For this season’s production, Lyndhurst Drama & Musical Society presented the family favourite It’s a Wonderful Life as a live radio play broadcast on Christmas Eve 1946.
The Vernon Theatre was transformed into Studio A of WBFR, a commercial radio station in Manhattan, with all the actors sitting on the stage, each approaching the old fashioned microphones when it was their turn to speak.
Interest was piqued from the outset as incorporated in the usual sheet was a programme for the WBFR live broadcast, listing the various characters and the numerous parts they would be playing.
Before the play started, the actors walked around the theatre in character, introducing themselves to members of the audience.
Vic Milne was splendid as Freddie Filmore, the host of the radio show who also played six other parts.
Rupert Bogarde was excellent as Jake Laurents playing the engaging George Bailey, always trying to get away from suburban Bedford Falls to see the world but being held back by family loyalty to the Building and Loan Company, and Ingrid Bond was Hollywood star Sally Applewhite as his sweet wife Mary.
Mike Watson was Harry Heywood playing the amiable Clarence (George’s guardian angel) with a good Irish accent as well as six other parts including, in a strong Italian voice, Giuseppe Martini. Donna West was the glamorous Hope Merriweather playing Josephine, the Superintendent of Angels (Clarence’s boss) as well as Mary’s mother.
Richard Barnett was radio favourite Dayton Parker playing a range of parts including a taxi driver and a policeman, a quick-change feat cleverly achieved by his coat and hat being divided down the middle to show him facing right as a cabbie and facing left as a cop.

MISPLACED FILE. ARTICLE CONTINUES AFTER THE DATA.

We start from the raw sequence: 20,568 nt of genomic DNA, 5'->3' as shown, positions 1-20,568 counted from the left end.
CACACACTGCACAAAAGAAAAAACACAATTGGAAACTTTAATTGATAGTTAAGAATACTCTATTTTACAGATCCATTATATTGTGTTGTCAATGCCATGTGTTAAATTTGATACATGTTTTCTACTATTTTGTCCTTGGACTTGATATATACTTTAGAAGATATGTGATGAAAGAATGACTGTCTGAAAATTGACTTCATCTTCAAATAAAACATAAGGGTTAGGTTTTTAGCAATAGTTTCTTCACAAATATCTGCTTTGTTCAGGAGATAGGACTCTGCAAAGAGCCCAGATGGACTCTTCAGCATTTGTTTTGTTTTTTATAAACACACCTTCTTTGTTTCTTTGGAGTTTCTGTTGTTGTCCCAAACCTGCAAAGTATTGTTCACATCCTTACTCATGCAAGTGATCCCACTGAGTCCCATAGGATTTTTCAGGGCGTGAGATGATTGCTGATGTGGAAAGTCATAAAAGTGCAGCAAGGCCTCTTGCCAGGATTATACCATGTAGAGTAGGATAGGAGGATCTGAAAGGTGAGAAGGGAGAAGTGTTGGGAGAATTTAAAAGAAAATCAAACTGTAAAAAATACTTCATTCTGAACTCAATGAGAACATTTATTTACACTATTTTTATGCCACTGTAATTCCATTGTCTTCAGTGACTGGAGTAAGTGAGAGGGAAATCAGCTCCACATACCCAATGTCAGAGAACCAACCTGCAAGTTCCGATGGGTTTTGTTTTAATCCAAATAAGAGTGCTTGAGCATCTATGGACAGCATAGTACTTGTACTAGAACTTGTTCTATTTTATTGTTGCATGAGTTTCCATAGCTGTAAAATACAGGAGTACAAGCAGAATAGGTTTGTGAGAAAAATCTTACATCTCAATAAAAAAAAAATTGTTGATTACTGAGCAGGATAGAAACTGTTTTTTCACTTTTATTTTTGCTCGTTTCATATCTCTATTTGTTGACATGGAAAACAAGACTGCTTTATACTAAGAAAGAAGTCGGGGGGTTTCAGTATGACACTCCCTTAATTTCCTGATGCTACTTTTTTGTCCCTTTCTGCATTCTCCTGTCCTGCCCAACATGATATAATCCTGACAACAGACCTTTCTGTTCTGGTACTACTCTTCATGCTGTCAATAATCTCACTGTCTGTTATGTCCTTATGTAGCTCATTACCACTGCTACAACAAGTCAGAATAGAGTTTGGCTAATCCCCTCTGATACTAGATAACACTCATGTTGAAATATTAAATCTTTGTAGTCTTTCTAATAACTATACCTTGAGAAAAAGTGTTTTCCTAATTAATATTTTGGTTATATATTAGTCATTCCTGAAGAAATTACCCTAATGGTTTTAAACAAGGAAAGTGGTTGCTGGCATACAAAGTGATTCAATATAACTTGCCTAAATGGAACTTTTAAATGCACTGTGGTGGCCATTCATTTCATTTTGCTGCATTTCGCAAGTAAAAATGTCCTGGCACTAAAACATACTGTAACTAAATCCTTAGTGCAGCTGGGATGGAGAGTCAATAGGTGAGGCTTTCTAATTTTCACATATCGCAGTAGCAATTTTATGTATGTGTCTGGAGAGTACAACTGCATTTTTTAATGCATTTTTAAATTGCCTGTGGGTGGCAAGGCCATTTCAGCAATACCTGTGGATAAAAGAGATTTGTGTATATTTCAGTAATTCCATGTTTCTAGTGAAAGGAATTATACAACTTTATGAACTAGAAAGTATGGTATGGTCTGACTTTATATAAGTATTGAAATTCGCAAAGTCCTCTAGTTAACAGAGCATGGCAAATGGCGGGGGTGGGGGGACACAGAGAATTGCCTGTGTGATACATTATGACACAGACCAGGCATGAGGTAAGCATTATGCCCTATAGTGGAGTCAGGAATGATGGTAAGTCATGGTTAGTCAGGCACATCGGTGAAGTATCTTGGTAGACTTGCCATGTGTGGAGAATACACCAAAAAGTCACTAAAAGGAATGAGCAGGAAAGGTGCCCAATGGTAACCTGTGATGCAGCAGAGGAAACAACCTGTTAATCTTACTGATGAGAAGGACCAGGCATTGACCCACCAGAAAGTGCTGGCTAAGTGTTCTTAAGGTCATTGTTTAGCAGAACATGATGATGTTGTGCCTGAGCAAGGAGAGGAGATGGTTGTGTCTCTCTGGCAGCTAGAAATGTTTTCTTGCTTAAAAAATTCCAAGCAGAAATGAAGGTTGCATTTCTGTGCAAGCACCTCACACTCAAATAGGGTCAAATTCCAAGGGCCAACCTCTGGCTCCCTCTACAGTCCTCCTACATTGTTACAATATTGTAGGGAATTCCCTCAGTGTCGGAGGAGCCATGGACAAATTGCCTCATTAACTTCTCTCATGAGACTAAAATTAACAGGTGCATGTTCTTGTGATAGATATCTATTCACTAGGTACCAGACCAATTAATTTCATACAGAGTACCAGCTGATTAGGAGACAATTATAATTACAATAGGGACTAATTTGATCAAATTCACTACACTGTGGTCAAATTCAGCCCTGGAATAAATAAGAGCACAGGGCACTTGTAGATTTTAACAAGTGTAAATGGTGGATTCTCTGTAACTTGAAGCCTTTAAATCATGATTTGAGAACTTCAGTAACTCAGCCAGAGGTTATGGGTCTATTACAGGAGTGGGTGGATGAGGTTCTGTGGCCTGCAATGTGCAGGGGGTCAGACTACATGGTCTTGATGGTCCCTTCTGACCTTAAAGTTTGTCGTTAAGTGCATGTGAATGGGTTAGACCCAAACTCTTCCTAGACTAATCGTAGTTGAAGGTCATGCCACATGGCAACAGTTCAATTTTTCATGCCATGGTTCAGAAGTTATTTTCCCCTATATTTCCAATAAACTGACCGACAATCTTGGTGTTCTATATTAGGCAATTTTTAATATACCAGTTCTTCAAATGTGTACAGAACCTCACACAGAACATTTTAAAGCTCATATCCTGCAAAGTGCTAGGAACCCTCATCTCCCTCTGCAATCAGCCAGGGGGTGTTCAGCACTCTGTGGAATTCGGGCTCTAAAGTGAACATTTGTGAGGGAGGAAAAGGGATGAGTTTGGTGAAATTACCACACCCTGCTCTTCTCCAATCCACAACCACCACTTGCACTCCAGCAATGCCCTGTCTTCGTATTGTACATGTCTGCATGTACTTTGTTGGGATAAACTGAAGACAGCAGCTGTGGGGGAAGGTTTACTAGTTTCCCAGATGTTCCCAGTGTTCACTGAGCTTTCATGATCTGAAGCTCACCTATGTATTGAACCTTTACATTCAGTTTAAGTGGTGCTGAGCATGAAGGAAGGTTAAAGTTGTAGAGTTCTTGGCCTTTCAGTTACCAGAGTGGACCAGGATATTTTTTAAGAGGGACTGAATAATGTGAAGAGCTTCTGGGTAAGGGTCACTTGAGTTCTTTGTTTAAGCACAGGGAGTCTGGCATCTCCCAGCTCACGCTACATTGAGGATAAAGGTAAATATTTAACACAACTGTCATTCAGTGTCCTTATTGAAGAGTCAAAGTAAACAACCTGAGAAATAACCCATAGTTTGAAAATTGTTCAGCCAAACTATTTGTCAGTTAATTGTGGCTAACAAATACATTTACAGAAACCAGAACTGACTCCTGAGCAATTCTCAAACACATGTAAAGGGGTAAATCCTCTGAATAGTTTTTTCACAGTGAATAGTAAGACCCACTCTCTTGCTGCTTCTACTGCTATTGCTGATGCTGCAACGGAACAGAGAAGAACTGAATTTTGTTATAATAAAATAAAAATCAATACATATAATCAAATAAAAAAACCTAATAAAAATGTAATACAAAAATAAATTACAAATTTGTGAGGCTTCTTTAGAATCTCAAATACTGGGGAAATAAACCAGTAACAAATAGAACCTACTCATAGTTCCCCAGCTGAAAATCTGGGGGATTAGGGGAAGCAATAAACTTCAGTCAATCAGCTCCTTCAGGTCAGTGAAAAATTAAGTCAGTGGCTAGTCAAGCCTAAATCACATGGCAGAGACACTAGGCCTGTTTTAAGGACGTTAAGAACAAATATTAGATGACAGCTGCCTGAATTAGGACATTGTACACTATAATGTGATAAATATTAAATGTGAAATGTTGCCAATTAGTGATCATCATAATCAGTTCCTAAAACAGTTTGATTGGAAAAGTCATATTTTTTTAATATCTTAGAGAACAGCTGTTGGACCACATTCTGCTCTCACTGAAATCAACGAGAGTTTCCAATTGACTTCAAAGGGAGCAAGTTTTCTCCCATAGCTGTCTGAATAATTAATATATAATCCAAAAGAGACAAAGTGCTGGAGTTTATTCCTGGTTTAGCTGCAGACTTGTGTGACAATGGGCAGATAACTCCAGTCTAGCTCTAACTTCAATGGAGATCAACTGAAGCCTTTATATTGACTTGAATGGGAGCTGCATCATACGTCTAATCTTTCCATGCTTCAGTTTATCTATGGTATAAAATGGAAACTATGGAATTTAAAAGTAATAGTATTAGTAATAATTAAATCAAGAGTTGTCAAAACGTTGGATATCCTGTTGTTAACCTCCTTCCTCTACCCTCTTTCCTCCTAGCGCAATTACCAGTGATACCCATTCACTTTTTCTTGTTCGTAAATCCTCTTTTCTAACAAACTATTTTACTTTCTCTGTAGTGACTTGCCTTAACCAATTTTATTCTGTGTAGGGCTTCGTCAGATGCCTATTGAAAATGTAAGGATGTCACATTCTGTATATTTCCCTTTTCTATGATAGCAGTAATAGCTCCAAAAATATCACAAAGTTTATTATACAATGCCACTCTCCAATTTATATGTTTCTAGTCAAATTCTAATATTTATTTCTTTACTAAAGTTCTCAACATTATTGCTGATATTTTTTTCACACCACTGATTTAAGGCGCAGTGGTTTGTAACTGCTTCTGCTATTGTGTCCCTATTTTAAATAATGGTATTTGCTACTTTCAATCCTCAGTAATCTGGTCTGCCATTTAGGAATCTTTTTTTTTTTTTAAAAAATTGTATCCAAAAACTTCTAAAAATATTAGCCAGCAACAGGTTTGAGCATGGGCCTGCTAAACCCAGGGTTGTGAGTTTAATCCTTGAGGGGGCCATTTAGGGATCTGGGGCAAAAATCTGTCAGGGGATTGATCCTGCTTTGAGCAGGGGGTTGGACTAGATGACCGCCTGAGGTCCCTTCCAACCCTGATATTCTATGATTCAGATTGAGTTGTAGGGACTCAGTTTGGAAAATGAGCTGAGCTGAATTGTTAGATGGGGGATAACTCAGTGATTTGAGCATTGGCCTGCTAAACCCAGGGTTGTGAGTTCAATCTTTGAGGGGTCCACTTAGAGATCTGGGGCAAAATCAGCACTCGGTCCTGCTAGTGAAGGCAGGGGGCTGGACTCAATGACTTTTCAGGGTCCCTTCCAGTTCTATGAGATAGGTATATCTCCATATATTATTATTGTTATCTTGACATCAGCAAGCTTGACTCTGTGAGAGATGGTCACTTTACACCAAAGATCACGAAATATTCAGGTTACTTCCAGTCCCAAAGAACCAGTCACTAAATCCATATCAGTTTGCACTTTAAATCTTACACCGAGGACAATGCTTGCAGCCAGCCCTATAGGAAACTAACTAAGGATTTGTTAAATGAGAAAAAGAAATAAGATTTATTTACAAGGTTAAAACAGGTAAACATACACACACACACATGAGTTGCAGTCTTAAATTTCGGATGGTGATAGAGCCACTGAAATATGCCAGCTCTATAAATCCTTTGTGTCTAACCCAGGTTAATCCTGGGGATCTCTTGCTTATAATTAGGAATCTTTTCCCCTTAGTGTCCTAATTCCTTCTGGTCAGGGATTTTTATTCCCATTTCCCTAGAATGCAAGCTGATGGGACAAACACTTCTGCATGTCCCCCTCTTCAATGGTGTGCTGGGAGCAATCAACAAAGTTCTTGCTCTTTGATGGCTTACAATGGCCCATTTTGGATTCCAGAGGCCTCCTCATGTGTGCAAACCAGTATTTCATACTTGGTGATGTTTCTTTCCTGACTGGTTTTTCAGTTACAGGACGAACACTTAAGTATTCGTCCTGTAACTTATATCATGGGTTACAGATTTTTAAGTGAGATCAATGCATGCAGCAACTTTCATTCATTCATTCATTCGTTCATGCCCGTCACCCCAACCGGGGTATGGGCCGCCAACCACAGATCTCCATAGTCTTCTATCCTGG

He was also the stern Henry F. Potter, the richest man in the area who wants to close the loan company and build all over town.
Debbie Murray was Lana Sherwood playing seven roles including George’s mother and his daughter and Hannah Marks was forces’ sweetheart Trixie Devine also playing seven roles including a superbly vampish Violet.
Last by no means least, Steve Davis was Willie Shultz, the overworked sound stage manager with an amazing array of sound effects, including playing the radio station adverts and jingles which had been prepared by Emma Davis.
Eventually Clarence, having shown how the world was a better place because George had lived, persuades him not to kill himself, and in so doing earns his longed-for wings.
This complicated but superb play was produced by Di Buck and brilliantly directed by Brian Buck, both of whom were very involved backstage with wardrobe, set construction and painting amongst their other tasks.
The talented actors seamlessly adopted different roles and ages, with clear voices and realistic accents throughout; the costumes, hairstyles, set and backdrop being very true to the era with ingenious props including a working wind machine.
It was a lovely evening – a wonderful escape from the cold weather outside.